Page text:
Past Branches

Issue 70 Branch changes

Under the ten-year bond issue, Issue 70 (also known as "Libraries for Tomorrow"), passed by voters, the branch structure will be modified as follows:[17]

Information technology

At one time, borrower's cards used at Dayton Metro Library use the nearly 40-year-old Codabar barcode format, with the symbol 'A' preceding and following the account number in the barcode proper. As of at least the early 2000s, all cards issued begin with the sequence 10060 or 10061, followed by 8 digits, with the exception of online-only cards (eCards), which begin with the sequence 10065 or 10066.

As of 2012, the Dayton Metro Library's catalog operates under the Polaris system, but had previously used Horizon from 2003 to 2012, which was no longer offering software updates. Prior to this, it had used DRA from 1985.[19]

The Library offers a unique Dial-A-Story services that provides 24/7 access to recorded content. Patrons can call 937-250-7500 from any phone and use the menu to navigate to various recordings. Children will especially enjoy story time on Dial-A-Story as it requires no internet access to use.


  1. ^ "Ohio". GPO Federal Library Directory. United States Government Printing Office. Retrieved July 28, 2020.
  2. ^ a b "2018 Annual Report" (PDF). Dayton Metro Library. Archived from the original (PDF) on July 9, 2022. Retrieved August 16, 2022.
  3. ^ a b c d e "2018 Ohio Public Library Statistics". State Library of Ohio. Archived from the original on June 21, 2022. Retrieved August 16, 2022.
  4. ^ "HAPLR Index". Retrieved April 25, 2010.
  5. ^ "Homepage". Germantown Public Library. Retrieved August 16, 2022.
  6. ^ "Homepage". Wright Memorial Public Library. Retrieved August 16, 2022.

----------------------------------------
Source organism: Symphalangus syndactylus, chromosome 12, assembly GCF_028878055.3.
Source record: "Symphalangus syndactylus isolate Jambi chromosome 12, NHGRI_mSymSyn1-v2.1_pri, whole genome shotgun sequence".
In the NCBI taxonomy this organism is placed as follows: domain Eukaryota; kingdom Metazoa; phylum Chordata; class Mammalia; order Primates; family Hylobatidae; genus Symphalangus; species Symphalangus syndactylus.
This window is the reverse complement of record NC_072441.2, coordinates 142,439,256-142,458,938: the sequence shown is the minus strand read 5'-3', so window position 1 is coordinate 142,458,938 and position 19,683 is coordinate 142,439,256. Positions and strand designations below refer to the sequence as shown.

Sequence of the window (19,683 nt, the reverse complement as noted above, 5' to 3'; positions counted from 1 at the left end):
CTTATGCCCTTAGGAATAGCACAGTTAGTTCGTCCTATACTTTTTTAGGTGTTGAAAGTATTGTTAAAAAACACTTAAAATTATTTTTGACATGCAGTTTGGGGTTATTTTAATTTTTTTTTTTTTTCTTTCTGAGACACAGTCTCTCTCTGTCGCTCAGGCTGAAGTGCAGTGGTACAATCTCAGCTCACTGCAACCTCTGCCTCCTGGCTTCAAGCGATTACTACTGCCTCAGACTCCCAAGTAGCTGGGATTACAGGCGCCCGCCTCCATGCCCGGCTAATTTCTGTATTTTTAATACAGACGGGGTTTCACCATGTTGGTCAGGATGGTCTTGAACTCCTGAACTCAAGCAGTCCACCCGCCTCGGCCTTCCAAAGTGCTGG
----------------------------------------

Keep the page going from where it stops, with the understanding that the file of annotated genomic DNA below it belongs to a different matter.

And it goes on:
7. ^ "Homepage". Washington-Centerville Public Library. Retrieved August 16, 2022.
  8. ^ "Voters approve bond issue, levy for libraries". Dayton Daily News. November 7, 2012. Retrieved November 9, 2012.
  9. ^ Smith, J. H. (June 13, 2012). Library levy to seek $187m from voters. Dayton Daily News. Retrieved from
  10. ^ "Facilities". Dayton Metro Library. Retrieved August 16, 2022.
  11. ^ Smith, Joanne (March 20, 2013). "Library constructing more new buildings, instead of renovating". Dayton Daily News. Retrieved March 20, 2013.[permanent dead link]
  12. ^ "Dayton Mall Mini-Branch Library". Library Technology. Retrieved August 16, 2022.
  13. ^ "Dayton Metro Library – East Branch". Archived from the original on October 17, 2012. Retrieved November 10, 2012.
  14. ^ a b "Southeast Priority Board, Dayton, Ohio". Waymarking. Archived from the original on March 4, 2016. Retrieved August 16, 2022.
  15. ^ Walsh, Andrew (August 28, 2018). "Dayton's Carnegie Library Branches". Dayton Vistas. Archived from the original on August 17, 2022. Retrieved August 16, 2022.
  16. ^ "Dayton Metro Library, Huber Heights Branch". Retrieved February 22, 2023.
  17. ^ Library campaign website with details on renovation / construction plans Archived April 16, 2013, at the Wayback Machine
  18. ^ "Home – Dayton Metro Library". Retrieved February 22, 2023.
  19. ^ "Dayton Metro Library". Library Technology. Archived from the original on April 19, 2022. Retrieved August 16, 2022.

Primary sources